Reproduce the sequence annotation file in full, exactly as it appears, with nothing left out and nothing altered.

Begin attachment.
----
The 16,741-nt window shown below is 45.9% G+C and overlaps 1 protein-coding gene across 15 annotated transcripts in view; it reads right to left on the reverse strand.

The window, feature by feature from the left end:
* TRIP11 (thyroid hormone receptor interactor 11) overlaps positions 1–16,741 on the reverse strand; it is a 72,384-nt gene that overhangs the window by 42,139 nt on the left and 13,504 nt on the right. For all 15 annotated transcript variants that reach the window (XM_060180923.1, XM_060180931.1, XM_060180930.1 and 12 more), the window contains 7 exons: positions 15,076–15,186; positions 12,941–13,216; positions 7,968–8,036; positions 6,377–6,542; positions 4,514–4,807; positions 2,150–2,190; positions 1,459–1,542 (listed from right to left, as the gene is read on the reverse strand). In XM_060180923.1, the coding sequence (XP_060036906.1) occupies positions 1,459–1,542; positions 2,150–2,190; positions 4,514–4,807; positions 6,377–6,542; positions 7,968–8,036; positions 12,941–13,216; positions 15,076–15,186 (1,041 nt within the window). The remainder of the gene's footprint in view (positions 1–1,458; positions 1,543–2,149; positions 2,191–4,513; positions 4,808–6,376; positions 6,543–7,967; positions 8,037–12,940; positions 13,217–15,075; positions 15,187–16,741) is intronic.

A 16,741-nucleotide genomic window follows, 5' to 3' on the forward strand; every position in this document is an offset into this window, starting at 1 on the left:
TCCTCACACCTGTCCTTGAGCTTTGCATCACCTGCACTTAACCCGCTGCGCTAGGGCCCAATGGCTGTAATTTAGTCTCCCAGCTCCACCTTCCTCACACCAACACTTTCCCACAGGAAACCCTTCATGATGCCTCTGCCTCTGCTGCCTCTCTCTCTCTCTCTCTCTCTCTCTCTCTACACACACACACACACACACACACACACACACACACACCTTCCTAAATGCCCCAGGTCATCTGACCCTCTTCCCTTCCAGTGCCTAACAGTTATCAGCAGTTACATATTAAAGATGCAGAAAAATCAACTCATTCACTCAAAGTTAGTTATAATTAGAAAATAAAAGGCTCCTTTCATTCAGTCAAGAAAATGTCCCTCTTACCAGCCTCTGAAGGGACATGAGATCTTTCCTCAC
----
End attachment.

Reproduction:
The 16,741-nt window shown below is 45.9% G+C and overlaps 1 protein-coding gene across 15 annotated transcripts in view; it reads right to left on the reverse strand.

The window, feature by feature from the left end:
* TRIP11 (thyroid hormone receptor interactor 11) overlaps positions 1–16,741 on the reverse strand; it is a 72,384-nt gene that overhangs the window by 42,139 nt on the left and 13,504 nt on the right. For all 15 annotated transcript variants that reach the window (XM_060180923.1, XM_060180931.1, XM_060180930.1 and 12 more), the window contains 7 exons: positions 15,076–15,186; positions 12,941–13,216; positions 7,968–8,036; positions 6,377–6,542; positions 4,514–4,807; positions 2,150–2,190; positions 1,459–1,542 (listed from right to left, as the gene is read on the reverse strand). In XM_060180923.1, the coding sequence (XP_060036906.1) occupies positions 1,459–1,542; positions 2,150–2,190; positions 4,514–4,807; positions 6,377–6,542; positions 7,968–8,036; positions 12,941–13,216; positions 15,076–15,186 (1,041 nt within the window). The remainder of the gene's footprint in view (positions 1–1,458; positions 1,543–2,149; positions 2,191–4,513; positions 4,808–6,376; positions 6,543–7,967; positions 8,037–12,940; positions 13,217–15,075; positions 15,187–16,741) is intronic.

A 16,741-nucleotide genomic window follows, 5' to 3' on the forward strand; every position in this document is an offset into this window, starting at 1 on the left:
TCCTCACACCTGTCCTTGAGCTTTGCATCACCTGCACTTAACCCGCTGCGCTAGGGCCCAATGGCTGTAATTTAGTCTCCCAGCTCCACCTTCCTCACACCAACACTTTCCCACAGGAAACCCTTCATGATGCCTCTGCCTCTGCTGCCTCTCTCTCTCTCTCTCTCTCTCTCTCTCTACACACACACACACACACACACACACACACACACACACCTTCCTAAATGCCCCAGGTCATCTGACCCTCTTCCCTTCCAGTGCCTAACAGTTATCAGCAGTTACATATTAAAGATGCAGAAAAATCAACTCATTCACTCAAAGTTAGTTATAATTAGAAAATAAAAGGCTCCTTTCATTCAGTCAAGAAAATGTCCCTCTTACCAGCCTCTGAAGGGACATGAGATCTTTCCTCAC